Release Date: November 21,1931
Directed by: Clarence Brown
Available on DVD from The Warner Brothers Archive Collection
Crawford is Marion Martin, a disillusioned small town factory worker looking for something better. After a chance meeting with Wallace Stewart (Skeets Gallagher), a drunk Park Avenue man on a train, she heads to New York to fulfill her dreams. He advises her to meet a rich man or she’ll never get along in the city. She takes his advice to heart and when two of Stewart’s friends show up, she squeezes her way into meeting them. Gable appears about fifteen minutes in the film as Mark Whitney, a distinguished attorney. He takes a shining to her almost immediately, despite the fact that she admits to him that she is only after his money. A few years pass and she is Mark’s “kept” lover, taking on all the responsibilities of a wife but without a ring. She has smoothed her rough edges and is now sophisticated and elegant. But Mark is hesitant to marry her because he already went through a nasty divorce some years prior and doesn’t want another scandal while he is trying to enter politics. She becomes ashamed to be his mistress and when she realizes that she is standing in his way of becoming governor, she unselfishly leaves him, letting him believe that she isn’t in love with him anymore.
Photoplay magazine, January 1932
Clark Gable, the suave, worldly politician; Joan Crawford, the girl who comes to the big city to win love, wear beautiful clothes, sparkle with jewels and get very, very dramatic; lots of luxury, lots of charm, lots of smooth talk about courage and marriage and what women want–that’s “Possessed” and you really don’t care if the story is old and some of the lines a little shopworn. For the Gable guy and the Crawford girl make you believe it.
Skeets Gallagher is the not-too-funny comic and Wallace Smith plays the small town lad convincingly. It’s the best work Joan Crawford has done since “Paid” and Clark Gable–he’s everybody’s big moment. If Joan weren’t so good, he’d have the picture. You’ll like this. But while you’re seeing it the kids should be doing their homework.
Photoplay magazine, March 1932
Joan Crawford in another of those companionable-marriage pictures. Clark Gable is the man. Their arrangement is fine until they fall in love. The basic incident of the plot actually happened to Grover Cleveland. It may not make Gable president but it may elect Joan and him unanimously to a high place in the screen world.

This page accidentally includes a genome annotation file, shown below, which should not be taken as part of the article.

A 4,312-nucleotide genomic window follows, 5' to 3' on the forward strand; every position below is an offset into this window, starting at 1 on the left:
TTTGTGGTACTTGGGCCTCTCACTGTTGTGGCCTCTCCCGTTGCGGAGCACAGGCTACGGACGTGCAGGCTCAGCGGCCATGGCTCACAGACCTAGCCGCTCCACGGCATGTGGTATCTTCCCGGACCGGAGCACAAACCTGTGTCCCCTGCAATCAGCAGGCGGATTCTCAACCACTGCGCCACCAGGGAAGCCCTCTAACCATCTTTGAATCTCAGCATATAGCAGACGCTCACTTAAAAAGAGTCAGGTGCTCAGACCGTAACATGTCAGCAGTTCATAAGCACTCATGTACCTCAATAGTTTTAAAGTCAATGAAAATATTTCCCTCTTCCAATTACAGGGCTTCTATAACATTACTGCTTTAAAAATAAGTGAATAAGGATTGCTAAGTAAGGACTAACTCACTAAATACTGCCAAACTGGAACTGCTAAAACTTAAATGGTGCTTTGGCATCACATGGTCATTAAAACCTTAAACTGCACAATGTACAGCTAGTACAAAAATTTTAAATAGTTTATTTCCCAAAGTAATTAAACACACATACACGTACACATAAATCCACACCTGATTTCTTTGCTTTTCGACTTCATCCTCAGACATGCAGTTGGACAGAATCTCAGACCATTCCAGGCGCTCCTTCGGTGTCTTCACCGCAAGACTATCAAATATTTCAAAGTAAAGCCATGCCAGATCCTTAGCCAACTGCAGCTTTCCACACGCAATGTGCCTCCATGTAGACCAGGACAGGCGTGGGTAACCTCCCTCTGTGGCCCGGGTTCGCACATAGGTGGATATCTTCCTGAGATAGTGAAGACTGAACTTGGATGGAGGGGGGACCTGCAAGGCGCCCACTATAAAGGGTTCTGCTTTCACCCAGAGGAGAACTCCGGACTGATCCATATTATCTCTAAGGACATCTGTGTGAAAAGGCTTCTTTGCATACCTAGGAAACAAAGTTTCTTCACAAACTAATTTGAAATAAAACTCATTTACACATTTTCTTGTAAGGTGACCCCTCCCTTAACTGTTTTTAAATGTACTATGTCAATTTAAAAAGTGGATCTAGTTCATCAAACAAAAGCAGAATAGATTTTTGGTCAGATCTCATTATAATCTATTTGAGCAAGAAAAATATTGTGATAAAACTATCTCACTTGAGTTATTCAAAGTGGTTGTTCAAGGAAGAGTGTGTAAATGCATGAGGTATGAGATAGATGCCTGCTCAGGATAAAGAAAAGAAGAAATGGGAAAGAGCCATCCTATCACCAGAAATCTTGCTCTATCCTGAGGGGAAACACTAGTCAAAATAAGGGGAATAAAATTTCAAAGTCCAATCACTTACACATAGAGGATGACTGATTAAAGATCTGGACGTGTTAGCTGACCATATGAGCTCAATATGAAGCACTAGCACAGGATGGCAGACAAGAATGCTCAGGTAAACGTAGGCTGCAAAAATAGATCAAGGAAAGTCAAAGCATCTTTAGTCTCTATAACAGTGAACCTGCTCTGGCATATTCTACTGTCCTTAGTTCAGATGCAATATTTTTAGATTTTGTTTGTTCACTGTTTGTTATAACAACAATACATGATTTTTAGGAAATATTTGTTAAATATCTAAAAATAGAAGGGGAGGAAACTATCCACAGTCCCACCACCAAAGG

Picture Play magazine, March 1932
Not only is Joan Crawford possessed by Clark Gable–and, girls, without a wedding ring, either–but he soundly smacks her face. Here, then, is a vicarious thrill for those feminine fans who pine for a brutal lover who will treat ’em rough and make them like it.
This incident is typical of the picture, a shrewd mixture of tried and true situations that spell box office success, not the least of which is the presence of the stars. Miss Crawdord is a factory heroine who achieves luxury, Mr. Gable her wealthy paramour who scorns the governship of his State unless he has inamorata at his side. It isn’t made clear whether he is elected under these conditions, but what the heck?
Scenes of Miss Crawford in gingham, Miss Crawford in satin and sables, Miss Crawford singing in French, German and English; Miss Crawford pretending that she has only been playing with Mr. Gable all along–here is where she gets slapped–and Miss Crawford suffering the anguish of noble womanhood crucified by the man she loves. But all is hunky-dory at the close and a good time has been had by all–except a few of us.
Mr. Gable, though miscast as a gubernatorial candidiate, does his stuff like a racketeer in spats, and who shall say that it doesn’t draw the crowds? Try to keep them away!
“Nice party last night.” first line
“Well a room full of pretty women makes an excellent smokescreen for politics.”
“I like women who know what they want. Sometimes I can help them get it.”
“Wally, I’ve known you for fifteen years and this is the first time you’ve forgotten to mind your own business!”
“Losing a sweetheart is a private misfortune. Losing a wife is a public scandal.”
“Might a gent steal a kiss?”
“Well, we men are pretty much alike. You see, we like to think we stand alone, but there’s generally a woman standing beside us.”
“You asked me to accept a position of honor. I imagine you wanted a man of honor. I was mistaken.”
“I never loved you as much in my life as I do tonight.”
“I don’t believe it! No woman could have pretended to love a man as you loved me!”
“You little tramp!”
“You might have given me two weeks notice. My cook does that.”
“I don’t care what they do to me back there. If I win, it will be with you, and if I lose it will still be with you.” last line
Behind the Scenes:
The film was shot in 27 days.
Gable and Crawford were in the midst of an affair during the production of the film, despite Gable’s recent marriage to Ria and Crawford’s to Douglas Fairbanks, Jr. Crawford said, “In the picture we were madly in love. When the scenes ended, the emotion didn’t.” Both would arrive early to the set and stay long after shooting had completed for the day.
Crawford starred in a film with the same title in 1947, but with an entirely different plot.